Skip to comments.Ex-nuke site opens doors to public
Posted on 07/14/2009 9:08:10 AM PDT by OldMissileer
...A former nuclear missile launch center that closed as the Cold War was winding down opened Monday to a public curious to see what life was like at the once top-secret site.
(Excerpt) Read more at washingtontimes.com ...
I pulled many Alerts in this weapon system based at Grand Forks AFB, ND and pulled a few at this exact facility.
The article also mentions the Titan II meuseum in Arizona. I pulled many alerts in that system too, just out in Kansas.
Winners of the Cold War.
Former co-worker of mine was a missile launch officer at one of the sites. Did that for several years until he got married and had kids. Decided at that point that he didn’t want to be “one of the ones who ended the world,” and went to work at CBPO.
I was a BMAT at 533-2.
Thank you very much. It was an honor to be selected to do that duty and have such responsibility placed upon me.
I am proud to have been able to serve you and our great Country.
The Titan II system was my favorite.
Unlike the Minuteman you could walk 150 feet down the cable-ways and visit your missile, and since the Combat Crew was that close we were trained in every technical aspect of the system so we could do what was necessary to either keep it on Alert or get it out of the hole during wartime.
The crews consisted of two officers and two enlisted so the officers got to command and interact directly with enlisted troops and find out how smart and competent they were.
Don’t forget the Minuteman Missile national Historic Site in western South Dakota.
Here’s a link in case anyone’s interested:
I was a BMAT at 532-2, then 532-9, then on to the Instructor Shop.
It’s interesting how many of these deactivated silos still dot the middle of the country. Most all the Titan silos are gone (blown up under treaty as I recall), but their predecessors still remain unscathed in many cases. They were the Atlas missile facilities. As a child, I remember riding by one during the Cuban Missile Crisis. It was out of the silo......waiting. Even for a child it was a sobering sight.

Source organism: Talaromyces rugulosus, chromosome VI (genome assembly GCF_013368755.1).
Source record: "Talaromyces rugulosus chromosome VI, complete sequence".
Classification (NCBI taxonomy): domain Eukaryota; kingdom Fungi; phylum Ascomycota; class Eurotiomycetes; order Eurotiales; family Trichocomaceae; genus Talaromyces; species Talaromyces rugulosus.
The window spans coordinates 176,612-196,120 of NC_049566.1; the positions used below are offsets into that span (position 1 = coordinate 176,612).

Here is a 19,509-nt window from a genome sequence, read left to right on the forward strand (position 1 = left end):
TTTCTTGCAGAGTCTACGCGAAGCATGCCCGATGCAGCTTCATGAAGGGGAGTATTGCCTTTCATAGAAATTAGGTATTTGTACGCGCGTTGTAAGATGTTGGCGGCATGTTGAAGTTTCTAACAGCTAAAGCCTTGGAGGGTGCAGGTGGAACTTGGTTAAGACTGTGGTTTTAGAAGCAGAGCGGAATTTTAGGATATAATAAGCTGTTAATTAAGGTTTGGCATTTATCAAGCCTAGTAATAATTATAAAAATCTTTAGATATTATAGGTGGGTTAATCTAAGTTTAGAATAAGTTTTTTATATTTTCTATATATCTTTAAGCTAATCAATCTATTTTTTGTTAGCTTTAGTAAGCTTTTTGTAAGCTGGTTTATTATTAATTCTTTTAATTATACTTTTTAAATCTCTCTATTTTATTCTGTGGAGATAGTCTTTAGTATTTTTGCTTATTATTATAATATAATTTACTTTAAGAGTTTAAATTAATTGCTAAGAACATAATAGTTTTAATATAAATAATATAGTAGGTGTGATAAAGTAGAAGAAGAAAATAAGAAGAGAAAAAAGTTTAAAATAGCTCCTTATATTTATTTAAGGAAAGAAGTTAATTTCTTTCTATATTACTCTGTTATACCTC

They were interesting installations. After the military deactivated them, and much of the equipment removed by salvage companies, they were left to sit. Some of the new owners left the silo door open which was kind of hazardous, so most eventually had the door pushed shut. It left a wonderful, deep, clear well to scuba dive in as they gradually filled with groundwater over the years. They were also rather deadly, as an emergency ascension could bring you up under one of the catwalks. In that respect they were really similar to cave diving, one of the most hazardous forms of diving. One unfortunate individual actually lost his life “bouncing” to the bottom (~100 ft) on a quarter tank, then coming up under a catwalk that was still submerged in place. Those of us that used the silo for our dives were a good deal more careful after that incident. Even the parts that weren’t underwater were fascinating to explore. The crew silo sat right next to the missile silo and still had the blast doors in place. As I recall, the kitchen facilities (including a stove) were still down there 32 years ago. It was as close to spelunking as you were able to get in Nebraska.
In retrospect, a rather dangerous area if one was not careful, but still neat.
When were you at McConnell?
1976 to the end of 1981